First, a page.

27 Mar POLICY BRIEF #1: Potential Obstacles to the Use of Cooperation Mechanisms for CSP in the Future
The first MUSTEC policy brief on the Potential Obstacles to the Use of Cooperation Mechanisms for CSP in the Future is available now.
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Renewable energy cooperation is expected to play an important role as a way to ensure an effective and affordable low-carbon energy transition in the EU, taking advantage of trade within the internal market, safeguarding security of energy supply, coordinating climate adaptation measures and optimizing the cost-effectiveness of actions (Caldés et al 2018). It is for these reasons that Europe wants to promote a cooperative RES deployment where the resources are most abundant, where the overall system costs would be minimized (e.g., reduced need for backup, avoided grid investments, etc) or where overall social benefits would be maximized (e.g. increased security of supply, GHG savings, avoided local air pollution, employment effects, innovation effects, etc) (European Commission 2018).
In order to provide MS with more flexibility and achieve the EU RES target in a more cost effective way, the Renewable Energy Directive (RED) set the legal framework for the use of cooperation mechanisms. While the Directive specified the general accounting rules of these mechanisms, their design and implementation was left to the cooperating MS (Caldés and Díaz-Vázquez 2018). As described in articles 6, 7, 8, 9 and 11 of the Directive 28/2009/EC, MS could, depending on their needs and priorities, choose from the four possible cooperation mechanisms (Caldés et al 2018, 2019).
However, despite several expected benefits of those mechanisms, barriers of heterogeneous nature have prevented a wide use of the cooperation mechanisms among MS, as demonstrated by their limited use since 2009 (see Caldés et al 2018 for further details). One of the renewable energy technologies which may benefit from the use of the cooperation mechanisms is concentrated solar power (CSP). Compared to intermittent RETs, CSP has a main distinguishing feature: it can be equipped with low-cost thermal energy storage, which allows it to provide dispatchable renewable power. Generation can thus be shifted to times when the sun is not shining or to maximizing generation at peak demand times. It can then be a cost effective, flexible option in different places, especially with increasing shares of variable renewable electricity (Mehos et al. 2015; IRENA and REN21 2018). However, there are several drivers and barriers to the deployment of this technology, which were analysed in task 4.2 of the MUSTEC project (see del Río and Kiefer 2018 for details).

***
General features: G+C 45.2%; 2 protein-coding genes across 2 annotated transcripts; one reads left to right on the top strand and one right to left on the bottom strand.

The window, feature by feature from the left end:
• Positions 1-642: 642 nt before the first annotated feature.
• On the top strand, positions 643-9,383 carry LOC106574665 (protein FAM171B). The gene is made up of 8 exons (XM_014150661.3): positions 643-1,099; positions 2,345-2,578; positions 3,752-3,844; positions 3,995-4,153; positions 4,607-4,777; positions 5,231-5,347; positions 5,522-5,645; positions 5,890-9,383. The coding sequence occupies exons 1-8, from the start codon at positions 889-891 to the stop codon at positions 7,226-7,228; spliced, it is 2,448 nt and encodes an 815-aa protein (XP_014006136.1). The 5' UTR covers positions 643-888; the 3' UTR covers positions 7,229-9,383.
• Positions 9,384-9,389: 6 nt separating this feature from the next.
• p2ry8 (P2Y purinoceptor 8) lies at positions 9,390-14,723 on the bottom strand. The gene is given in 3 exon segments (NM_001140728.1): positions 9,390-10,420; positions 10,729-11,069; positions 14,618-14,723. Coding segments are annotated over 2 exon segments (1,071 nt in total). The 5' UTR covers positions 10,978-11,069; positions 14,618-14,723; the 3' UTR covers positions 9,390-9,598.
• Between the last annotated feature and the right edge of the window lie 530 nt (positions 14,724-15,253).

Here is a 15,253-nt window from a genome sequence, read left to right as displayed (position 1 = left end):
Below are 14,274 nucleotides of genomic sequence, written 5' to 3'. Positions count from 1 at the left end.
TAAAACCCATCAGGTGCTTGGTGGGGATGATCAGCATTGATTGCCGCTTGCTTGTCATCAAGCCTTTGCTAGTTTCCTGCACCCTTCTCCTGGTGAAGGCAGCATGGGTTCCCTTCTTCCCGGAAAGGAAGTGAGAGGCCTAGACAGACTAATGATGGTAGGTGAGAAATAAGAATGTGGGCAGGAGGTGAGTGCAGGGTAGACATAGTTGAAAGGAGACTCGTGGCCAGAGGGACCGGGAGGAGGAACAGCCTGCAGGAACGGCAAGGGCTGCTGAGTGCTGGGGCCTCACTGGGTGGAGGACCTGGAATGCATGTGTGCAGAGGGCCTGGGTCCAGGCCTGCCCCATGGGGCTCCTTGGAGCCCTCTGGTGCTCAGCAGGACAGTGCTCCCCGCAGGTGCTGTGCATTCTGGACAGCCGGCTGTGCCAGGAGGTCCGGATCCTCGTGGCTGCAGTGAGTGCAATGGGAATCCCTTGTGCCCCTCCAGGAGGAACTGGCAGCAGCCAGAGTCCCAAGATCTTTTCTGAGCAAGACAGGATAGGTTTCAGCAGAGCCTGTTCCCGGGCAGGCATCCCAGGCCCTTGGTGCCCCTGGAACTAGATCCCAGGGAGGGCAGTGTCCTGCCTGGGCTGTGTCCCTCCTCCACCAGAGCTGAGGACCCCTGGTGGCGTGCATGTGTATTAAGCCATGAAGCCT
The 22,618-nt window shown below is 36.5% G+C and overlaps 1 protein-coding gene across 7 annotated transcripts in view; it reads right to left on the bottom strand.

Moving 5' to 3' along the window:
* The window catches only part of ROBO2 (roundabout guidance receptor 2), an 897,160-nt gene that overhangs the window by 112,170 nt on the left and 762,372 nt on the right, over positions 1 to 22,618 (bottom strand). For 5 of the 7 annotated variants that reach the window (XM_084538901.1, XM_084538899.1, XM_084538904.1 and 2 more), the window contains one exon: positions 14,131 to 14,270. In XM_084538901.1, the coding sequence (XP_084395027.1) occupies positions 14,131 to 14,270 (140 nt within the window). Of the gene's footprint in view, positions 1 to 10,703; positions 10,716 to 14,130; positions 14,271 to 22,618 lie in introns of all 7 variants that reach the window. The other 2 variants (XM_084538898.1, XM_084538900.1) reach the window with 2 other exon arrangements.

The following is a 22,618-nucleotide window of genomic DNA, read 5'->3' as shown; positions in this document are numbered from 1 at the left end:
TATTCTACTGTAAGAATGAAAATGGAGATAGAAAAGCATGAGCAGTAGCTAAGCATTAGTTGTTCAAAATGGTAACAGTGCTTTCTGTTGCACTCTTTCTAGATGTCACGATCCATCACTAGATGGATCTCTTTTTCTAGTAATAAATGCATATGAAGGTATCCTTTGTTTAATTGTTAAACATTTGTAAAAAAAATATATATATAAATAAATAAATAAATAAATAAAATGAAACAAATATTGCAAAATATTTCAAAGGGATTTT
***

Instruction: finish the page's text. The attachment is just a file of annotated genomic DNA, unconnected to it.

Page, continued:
Therefore, taking into account this background, and integrating the aforementioned two issues, a relevant research question is then: what are the most relevant drivers and barriers to the use of the cooperation mechanisms specifically for CSP?
Only a few contributions in the past have paid attention to the use of the cooperation mechanisms for CSP. For example and as part of the research conducted within the EU funded project BETTER (Bringing Europe and Third countries together through renewable energies), Lilliestam et al (2016) analyzed the reasons for the absence of renewable electricity (and in particular CSP) imports to the European Union using the so-called “cooperation mechanism with third countries” or Article 9 of the RED 28/2009/EC. For this purpose, the authors developed a multi-level heuristic framework that covered three sequential acceptance levels: political attractiveness (macro-level), the “business case” (micro-level) and civil society perspectives (public discourse level). Later on, under the auspices of the Smart Specialization platform, Caldés and Díaz-Vázquez (2018) have presented the value proposition of crossborder solar electricity trade in Europe. Next, a pre-feasibility assessment of a first of a kind (FOAK) CSP plant in Extremadura (Spain) was conducted in order to demonstrate the possibility to combine EU financing support mechanisms and the cooperation mechanisms of the RES Directive.
Report D4.4 of the MUSTEC project (del Río et al 2018), which is summarized in this document, provides an integrated analytical framework to identify the drivers and barriers to the use of cooperation mechanisms for CSP deployment, empirically identifies those drivers and barriers to the use of those mechanisms in the future with the help of a literature review and ranks those drivers and barriers according to the views of different types of stakeholders.